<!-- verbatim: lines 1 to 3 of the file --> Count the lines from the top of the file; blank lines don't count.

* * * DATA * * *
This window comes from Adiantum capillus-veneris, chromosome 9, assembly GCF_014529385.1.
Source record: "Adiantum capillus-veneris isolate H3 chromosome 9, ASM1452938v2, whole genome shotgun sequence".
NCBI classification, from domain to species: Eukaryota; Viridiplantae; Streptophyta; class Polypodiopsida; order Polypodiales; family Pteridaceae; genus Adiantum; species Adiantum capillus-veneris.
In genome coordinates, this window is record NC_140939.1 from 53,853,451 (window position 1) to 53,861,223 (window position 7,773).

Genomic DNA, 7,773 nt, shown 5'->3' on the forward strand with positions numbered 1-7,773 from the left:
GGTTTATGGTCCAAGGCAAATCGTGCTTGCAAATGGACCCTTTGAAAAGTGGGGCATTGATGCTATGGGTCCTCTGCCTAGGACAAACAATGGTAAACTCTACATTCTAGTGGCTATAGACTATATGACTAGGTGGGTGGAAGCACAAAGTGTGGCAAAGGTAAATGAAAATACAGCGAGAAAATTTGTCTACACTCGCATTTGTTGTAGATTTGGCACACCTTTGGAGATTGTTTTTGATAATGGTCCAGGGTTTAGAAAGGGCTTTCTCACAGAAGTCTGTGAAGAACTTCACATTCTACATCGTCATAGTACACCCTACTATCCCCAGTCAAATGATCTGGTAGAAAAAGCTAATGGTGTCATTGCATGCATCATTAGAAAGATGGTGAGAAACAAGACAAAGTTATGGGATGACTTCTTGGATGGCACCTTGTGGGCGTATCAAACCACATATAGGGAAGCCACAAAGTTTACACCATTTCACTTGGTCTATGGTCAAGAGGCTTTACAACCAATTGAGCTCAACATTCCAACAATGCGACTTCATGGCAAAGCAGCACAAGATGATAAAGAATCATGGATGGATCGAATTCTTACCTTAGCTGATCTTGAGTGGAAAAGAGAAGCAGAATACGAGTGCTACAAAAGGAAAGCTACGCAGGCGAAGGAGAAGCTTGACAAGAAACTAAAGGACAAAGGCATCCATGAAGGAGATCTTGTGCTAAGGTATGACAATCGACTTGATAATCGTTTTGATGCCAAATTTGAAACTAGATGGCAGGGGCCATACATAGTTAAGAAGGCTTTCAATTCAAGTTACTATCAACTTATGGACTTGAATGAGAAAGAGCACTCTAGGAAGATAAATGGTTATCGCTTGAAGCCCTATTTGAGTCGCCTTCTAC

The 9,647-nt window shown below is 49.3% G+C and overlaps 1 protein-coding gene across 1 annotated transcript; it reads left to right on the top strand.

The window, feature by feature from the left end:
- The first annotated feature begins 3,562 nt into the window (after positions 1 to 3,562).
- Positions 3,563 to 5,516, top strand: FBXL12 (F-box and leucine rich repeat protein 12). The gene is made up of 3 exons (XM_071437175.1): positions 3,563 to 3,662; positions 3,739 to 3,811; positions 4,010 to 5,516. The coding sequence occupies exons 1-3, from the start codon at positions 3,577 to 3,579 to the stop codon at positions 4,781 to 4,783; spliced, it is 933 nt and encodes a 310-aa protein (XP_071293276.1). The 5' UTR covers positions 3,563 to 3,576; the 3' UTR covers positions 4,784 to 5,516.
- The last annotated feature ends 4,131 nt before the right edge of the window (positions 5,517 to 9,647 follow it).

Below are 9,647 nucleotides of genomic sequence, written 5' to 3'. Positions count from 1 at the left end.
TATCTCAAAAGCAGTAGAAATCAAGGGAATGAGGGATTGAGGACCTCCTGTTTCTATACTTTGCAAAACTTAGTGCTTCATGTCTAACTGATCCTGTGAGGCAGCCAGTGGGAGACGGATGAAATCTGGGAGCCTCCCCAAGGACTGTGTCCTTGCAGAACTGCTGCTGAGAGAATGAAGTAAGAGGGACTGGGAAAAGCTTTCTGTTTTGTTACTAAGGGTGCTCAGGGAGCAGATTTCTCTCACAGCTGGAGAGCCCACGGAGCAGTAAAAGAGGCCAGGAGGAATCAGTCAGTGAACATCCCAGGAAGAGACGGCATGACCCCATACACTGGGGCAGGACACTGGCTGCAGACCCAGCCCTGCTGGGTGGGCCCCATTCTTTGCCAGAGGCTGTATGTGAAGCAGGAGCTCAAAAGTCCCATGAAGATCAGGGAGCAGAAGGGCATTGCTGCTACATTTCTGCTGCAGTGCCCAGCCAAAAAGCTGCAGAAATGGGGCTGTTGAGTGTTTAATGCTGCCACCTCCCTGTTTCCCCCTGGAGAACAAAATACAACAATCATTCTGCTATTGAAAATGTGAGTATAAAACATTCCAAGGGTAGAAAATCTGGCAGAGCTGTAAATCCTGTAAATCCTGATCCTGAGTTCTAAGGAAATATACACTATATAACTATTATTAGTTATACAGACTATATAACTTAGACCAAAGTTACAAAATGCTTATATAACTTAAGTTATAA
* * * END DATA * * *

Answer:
This window comes from Adiantum capillus-veneris, chromosome 9, assembly GCF_014529385.1.
Source record: "Adiantum capillus-veneris isolate H3 chromosome 9, ASM1452938v2, whole genome shotgun sequence".
NCBI classification, from domain to species: Eukaryota; Viridiplantae; Streptophyta; class Polypodiopsida; order Polypodiales; family Pteridaceae; genus Adiantum; species Adiantum capillus-veneris.